Appeal from a judgment of the Supreme Court, Cattaraugus County (Larry M. Himelein, A.J.), entered January 17, 2008 in a personal injury action. The judgment, among other things, awarded plaintiffs the sum of $852,596 against defendants following a jury trial.
Published by New York State Law Reporting Bureau pursuant to Judiciary Law § 431.
This opinion is uncorrected and subject to revision before publication in the Official Reports.
PRESENT: SCUDDER, P.J., HURLBUTT, PERADOTTO, GREEN, AND GORSKI, JJ.
It is hereby ORDERED that the judgment so appealed from is unanimously modified on the law by granting the motion to set aside the verdict in part and setting aside the award of damages for future medical expenses and as modified the judgment is affirmed without costs, and a new trial is granted on damages for future medical expenses only unless plaintiffs, within 30 days of service of a copy of the order of this Court with notice of entry, stipulate to reduce the award of damages for future medical expenses to $61,024.52, in which event the judgment is modified accordingly and as modified the judgment is affirmed without costs.
Plaintiffs commenced this action seeking damages for injuries sustained by Matthew D. Ellis (plaintiff) in a motor vehicle accident. Contrary to defendants' contention, Supreme Court properly allowed plaintiff's treating physicians to testify concerning the cause of plaintiff's injuries despite the fact that neither physician had reviewed plaintiff's prior chiropractic records. The physicians' failure to review the records "goes only to the weight of the testimony, not to its admissibility" (Weigert v Baker, 217 AD2d 1011; see Latour v Hayner Hoyt Corp. [appeal No. 2], 13 AD3d 1147, 1148).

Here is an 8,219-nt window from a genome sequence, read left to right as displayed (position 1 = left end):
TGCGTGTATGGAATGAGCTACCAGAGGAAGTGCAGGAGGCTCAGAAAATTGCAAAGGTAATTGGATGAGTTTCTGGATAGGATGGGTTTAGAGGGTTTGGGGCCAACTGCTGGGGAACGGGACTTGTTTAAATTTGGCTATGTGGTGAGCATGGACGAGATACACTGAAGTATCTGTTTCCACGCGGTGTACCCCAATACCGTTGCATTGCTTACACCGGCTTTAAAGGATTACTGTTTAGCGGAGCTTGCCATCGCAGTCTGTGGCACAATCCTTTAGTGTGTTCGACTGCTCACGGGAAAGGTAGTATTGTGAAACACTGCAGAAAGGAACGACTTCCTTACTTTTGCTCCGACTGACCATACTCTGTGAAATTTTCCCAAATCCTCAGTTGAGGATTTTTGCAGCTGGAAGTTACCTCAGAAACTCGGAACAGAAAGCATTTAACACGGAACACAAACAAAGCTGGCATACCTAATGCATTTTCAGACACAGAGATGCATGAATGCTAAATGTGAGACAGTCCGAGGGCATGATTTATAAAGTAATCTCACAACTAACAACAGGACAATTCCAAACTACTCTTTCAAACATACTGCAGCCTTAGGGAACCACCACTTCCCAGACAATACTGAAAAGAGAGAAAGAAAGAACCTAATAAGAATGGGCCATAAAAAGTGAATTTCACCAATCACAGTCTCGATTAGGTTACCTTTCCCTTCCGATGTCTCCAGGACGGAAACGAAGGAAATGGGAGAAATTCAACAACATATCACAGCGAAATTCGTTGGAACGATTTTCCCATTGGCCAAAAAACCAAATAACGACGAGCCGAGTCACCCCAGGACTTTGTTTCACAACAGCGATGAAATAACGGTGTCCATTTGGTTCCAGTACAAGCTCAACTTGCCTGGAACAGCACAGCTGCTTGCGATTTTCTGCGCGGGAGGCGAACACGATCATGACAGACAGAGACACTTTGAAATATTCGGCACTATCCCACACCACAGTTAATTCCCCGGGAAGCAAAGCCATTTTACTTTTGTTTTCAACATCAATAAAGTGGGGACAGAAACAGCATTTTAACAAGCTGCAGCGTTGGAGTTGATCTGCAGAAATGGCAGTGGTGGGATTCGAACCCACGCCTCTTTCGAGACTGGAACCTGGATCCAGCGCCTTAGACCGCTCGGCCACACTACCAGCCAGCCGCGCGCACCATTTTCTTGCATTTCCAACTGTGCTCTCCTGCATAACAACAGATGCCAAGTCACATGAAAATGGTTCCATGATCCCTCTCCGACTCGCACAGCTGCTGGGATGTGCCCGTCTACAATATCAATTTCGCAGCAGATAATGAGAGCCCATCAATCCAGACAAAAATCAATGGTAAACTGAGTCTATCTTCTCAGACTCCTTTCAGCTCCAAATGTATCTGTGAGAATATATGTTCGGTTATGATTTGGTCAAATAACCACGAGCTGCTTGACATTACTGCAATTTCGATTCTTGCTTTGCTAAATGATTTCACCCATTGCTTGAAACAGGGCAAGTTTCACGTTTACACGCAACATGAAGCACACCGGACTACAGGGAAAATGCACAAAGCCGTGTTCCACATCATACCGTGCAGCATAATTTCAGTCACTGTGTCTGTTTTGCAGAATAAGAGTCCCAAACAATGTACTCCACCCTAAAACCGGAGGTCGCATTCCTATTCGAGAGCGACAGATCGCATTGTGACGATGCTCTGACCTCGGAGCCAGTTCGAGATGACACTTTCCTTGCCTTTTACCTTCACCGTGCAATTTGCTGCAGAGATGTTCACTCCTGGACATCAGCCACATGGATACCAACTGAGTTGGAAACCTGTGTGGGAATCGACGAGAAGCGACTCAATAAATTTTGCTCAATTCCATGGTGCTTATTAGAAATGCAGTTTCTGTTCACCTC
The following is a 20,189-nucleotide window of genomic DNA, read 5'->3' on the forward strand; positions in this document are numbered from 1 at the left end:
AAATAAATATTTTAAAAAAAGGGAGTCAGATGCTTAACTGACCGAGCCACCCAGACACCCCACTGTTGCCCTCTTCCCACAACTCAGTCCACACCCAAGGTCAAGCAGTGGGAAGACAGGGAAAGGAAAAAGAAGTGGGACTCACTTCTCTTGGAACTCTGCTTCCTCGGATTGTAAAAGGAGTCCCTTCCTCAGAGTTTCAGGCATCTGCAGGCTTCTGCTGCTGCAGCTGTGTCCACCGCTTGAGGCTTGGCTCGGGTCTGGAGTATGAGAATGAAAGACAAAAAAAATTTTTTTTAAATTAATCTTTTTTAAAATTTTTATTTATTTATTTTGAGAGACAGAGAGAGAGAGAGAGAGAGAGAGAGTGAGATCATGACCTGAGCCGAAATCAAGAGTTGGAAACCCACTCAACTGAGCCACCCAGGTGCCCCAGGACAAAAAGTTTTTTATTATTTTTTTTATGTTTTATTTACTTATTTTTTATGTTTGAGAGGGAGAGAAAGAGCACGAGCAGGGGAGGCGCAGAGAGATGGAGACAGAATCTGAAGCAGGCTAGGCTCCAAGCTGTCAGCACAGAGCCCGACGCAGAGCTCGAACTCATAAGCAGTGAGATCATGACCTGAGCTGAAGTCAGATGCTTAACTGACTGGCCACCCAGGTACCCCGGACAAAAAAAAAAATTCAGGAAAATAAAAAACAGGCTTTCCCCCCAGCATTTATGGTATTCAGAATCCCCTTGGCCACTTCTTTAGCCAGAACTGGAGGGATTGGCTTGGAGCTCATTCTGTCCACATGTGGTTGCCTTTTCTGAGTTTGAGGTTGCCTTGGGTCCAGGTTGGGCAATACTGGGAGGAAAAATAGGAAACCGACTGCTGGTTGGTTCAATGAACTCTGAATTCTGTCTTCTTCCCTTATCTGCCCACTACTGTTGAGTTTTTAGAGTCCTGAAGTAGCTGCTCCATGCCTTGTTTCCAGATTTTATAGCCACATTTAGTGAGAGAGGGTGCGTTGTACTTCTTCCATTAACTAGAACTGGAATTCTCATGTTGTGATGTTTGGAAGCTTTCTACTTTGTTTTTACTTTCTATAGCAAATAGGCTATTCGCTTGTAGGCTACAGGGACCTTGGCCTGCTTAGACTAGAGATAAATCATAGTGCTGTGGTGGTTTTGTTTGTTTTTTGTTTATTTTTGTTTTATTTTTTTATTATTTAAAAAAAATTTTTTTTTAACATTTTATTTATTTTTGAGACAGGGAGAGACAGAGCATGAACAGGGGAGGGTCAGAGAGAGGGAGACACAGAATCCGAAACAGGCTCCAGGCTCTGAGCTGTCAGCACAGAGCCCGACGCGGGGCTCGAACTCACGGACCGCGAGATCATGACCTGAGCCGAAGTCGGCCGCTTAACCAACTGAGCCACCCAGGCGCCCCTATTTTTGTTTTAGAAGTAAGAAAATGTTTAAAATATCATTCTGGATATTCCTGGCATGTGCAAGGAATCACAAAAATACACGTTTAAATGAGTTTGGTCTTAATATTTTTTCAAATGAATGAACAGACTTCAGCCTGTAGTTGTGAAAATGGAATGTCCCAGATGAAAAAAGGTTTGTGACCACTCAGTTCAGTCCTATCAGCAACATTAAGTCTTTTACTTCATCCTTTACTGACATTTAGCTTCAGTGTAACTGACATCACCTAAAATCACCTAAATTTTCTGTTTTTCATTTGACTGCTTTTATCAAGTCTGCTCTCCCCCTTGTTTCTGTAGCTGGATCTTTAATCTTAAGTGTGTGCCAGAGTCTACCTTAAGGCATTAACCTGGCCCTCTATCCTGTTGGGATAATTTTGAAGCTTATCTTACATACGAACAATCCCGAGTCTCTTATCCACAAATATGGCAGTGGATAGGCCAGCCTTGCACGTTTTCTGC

We conclude that the evidence, viewed in the light most favorable to plaintiffs, established that plaintiff sustained injuries to his cervical and lumbar spinal cord, including a herniated disc at C5-6 that was "imping[ing] upon the right side of the spinal cord." The herniated disc resulted in, inter alia, chronic neck pain, chronic headaches, weakness and numbness in plaintiff's right arm, decreased sensation in plaintiff's right hand, limited range of motion of plaintiff's neck and lumbar spine, and inability to sit for long periods. Plaintiff also suffered from depression, had difficulty sleeping, and was unable to enjoy many of the activities that he had previously enjoyed, such as snowmobiling, drumming, and plowing his driveway. Plaintiff was unable to return to his work as a truck driver and to operate his stage production business. Based on that evidence, we conclude that the awards of $125,000 for past pain and suffering and $275,000 for future pain and suffering do not deviate materially from what would be reasonable compensation (see CPLR 5501 [c]; Rountree v Manhattan & Bronx Surface Tr. Operating Auth., 261 AD2d 324, 328, lv denied 94 NY2d 754). We further conclude that the award for future loss of earnings was established with the requisite "reasonable certainty" (Faas v State of New York, 249 AD2d 731, 732), and it also did not deviate from what would be reasonable compensation (see CPLR 5501 [c]).
We agree with defendants, however, that plaintiffs failed to establish future medical expenses with the requisite "reasonable certainty" (Faas, 249 AD2d at 732; cf. Beh v Jim Willis & Sons Bldrs., Inc., 28 AD3d 1227, 1228). Viewing the evidence in the light most favorable to plaintiffs (see Strangio v New York Power Auth. [appeal No. 2], 275 AD2d 945, 946), we conclude that the highest amount the jury could have awarded plaintiff for future medical expenses is $61,024.52. We therefore modify the judgment accordingly, and we grant a new trial on damages for future medical expenses only unless plaintiffs, within 30 days of service of a copy of the order of this Court with notice of entry, stipulate to reduce that award to $61,024.52, in which event the judgment is modified accordingly.
We have considered defendants' remaining contentions and conclude that they are either lacking in merit or, in the event that they have merit, would constitute only harmless error.
© 1992-2009 VersusLaw ...